Question One: How do you know it's the slow political season?
Answer: Lazy political pundits are busy banging out 'won/loss' opinions on campaign ads.
Question Two: How do you know your political pundit is lazy and/or not especially creative?
Answer: See above.
In retrospect, we shouldn't really be all that surprised. Burka's best political days were spent kow-towing with the Bush inner-circle. Once they left Austin for D.C., his days as a tuned-in political reporter came scratching to a halt. Casey's best days were spent in San Antonio writing stem-winders about the criminal justice system there. He doesn't have the institutional knowledge of Houston government, the Rolodex (obviously) or the desire to become a really good Metro/State columnist, so he obviously skims the interwebs for column ideas. That's great...if you're an unpaid blogger, but not so great if you're being paid to be the lead Metro columnist at the biggest political blog (and former newspaper of record) for America's fourth largest city. (With an editorial board that's turning getting it wrong into an art-form.)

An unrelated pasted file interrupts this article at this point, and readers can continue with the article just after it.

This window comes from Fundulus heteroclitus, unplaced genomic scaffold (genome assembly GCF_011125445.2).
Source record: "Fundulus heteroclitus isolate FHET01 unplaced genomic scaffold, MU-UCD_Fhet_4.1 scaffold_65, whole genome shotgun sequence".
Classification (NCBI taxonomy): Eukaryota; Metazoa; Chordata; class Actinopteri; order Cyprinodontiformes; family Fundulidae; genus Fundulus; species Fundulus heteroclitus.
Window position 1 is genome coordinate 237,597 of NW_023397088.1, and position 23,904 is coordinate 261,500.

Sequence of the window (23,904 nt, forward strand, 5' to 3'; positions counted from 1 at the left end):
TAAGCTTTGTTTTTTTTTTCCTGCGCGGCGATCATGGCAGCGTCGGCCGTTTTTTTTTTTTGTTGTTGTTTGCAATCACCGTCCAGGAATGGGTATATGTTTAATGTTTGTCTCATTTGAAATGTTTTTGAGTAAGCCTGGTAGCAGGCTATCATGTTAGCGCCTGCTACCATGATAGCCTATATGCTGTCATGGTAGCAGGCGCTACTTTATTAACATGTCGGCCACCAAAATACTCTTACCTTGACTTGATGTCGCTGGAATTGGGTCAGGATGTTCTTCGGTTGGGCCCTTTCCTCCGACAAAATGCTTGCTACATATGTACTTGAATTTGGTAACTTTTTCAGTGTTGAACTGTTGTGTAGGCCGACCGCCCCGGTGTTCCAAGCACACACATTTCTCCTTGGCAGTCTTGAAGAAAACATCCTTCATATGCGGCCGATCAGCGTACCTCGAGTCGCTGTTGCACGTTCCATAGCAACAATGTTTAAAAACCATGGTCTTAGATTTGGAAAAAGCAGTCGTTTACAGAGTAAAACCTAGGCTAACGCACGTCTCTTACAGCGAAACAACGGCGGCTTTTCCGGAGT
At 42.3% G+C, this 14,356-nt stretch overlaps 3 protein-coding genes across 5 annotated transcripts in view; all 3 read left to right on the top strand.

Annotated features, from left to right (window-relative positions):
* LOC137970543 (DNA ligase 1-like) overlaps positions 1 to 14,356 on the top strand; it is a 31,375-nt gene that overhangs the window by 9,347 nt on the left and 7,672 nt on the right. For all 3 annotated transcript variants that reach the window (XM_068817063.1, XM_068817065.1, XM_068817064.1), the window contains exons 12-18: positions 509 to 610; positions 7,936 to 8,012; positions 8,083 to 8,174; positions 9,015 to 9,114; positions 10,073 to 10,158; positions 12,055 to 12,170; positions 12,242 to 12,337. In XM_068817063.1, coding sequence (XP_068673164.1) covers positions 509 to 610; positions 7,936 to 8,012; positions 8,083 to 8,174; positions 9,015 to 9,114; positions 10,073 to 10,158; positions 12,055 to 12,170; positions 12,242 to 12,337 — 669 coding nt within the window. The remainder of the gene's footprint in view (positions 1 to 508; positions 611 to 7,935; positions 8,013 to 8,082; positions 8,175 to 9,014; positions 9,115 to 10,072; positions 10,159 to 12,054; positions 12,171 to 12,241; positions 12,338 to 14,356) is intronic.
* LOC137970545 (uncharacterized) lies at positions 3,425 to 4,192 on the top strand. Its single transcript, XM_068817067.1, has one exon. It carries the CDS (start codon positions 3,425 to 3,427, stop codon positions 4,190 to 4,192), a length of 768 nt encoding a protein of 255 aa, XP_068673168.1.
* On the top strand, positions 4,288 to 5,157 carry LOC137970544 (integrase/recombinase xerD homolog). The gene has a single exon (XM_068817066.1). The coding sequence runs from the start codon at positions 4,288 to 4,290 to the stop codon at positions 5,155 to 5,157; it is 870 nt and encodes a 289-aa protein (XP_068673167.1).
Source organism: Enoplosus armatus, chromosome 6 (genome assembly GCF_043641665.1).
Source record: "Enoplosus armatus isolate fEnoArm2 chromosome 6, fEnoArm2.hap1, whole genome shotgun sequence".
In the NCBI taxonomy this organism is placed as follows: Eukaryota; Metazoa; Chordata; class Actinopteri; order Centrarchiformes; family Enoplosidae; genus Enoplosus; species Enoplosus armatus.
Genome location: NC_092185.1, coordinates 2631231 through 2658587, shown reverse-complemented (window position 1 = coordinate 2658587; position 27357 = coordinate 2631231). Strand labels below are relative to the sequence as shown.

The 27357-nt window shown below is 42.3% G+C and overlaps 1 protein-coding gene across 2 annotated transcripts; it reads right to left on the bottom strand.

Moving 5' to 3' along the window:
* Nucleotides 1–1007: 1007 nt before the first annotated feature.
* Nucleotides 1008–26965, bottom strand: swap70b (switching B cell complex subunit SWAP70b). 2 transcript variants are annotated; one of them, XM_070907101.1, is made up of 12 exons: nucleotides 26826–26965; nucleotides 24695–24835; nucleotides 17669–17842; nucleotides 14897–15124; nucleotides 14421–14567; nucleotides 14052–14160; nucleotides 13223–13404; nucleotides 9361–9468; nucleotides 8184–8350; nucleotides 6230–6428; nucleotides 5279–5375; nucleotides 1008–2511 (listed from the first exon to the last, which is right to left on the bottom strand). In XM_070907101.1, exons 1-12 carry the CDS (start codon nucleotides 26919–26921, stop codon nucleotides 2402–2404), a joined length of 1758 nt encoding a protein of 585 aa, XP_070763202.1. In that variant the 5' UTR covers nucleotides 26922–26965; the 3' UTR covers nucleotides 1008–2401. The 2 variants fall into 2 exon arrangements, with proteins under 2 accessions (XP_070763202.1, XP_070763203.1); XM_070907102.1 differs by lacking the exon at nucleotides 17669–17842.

This is the second news non-story that I'm surprised is garnering so much attention in the media. When you consider the other, more important local and state-level issues that would benefit from the in-depth treatment a columnist can provide, one wonders whether good, issues oriented column-writing is going the way of the newspaper industry?
Most bloggers, self included, lack the resources to provide the level of in-depth reporting found in a well-researched column*, most lack the sense of journalism as well. The fact is most bloggers (not all) are ideological and partisan in nature. It's very rare to find someone willing to do something for free without the strong, motivating influence that political ideology provides. The upside to this is spirited debate. The downside, as we've seen here, is lackluster, predictable political commentary when the established media decide to punt.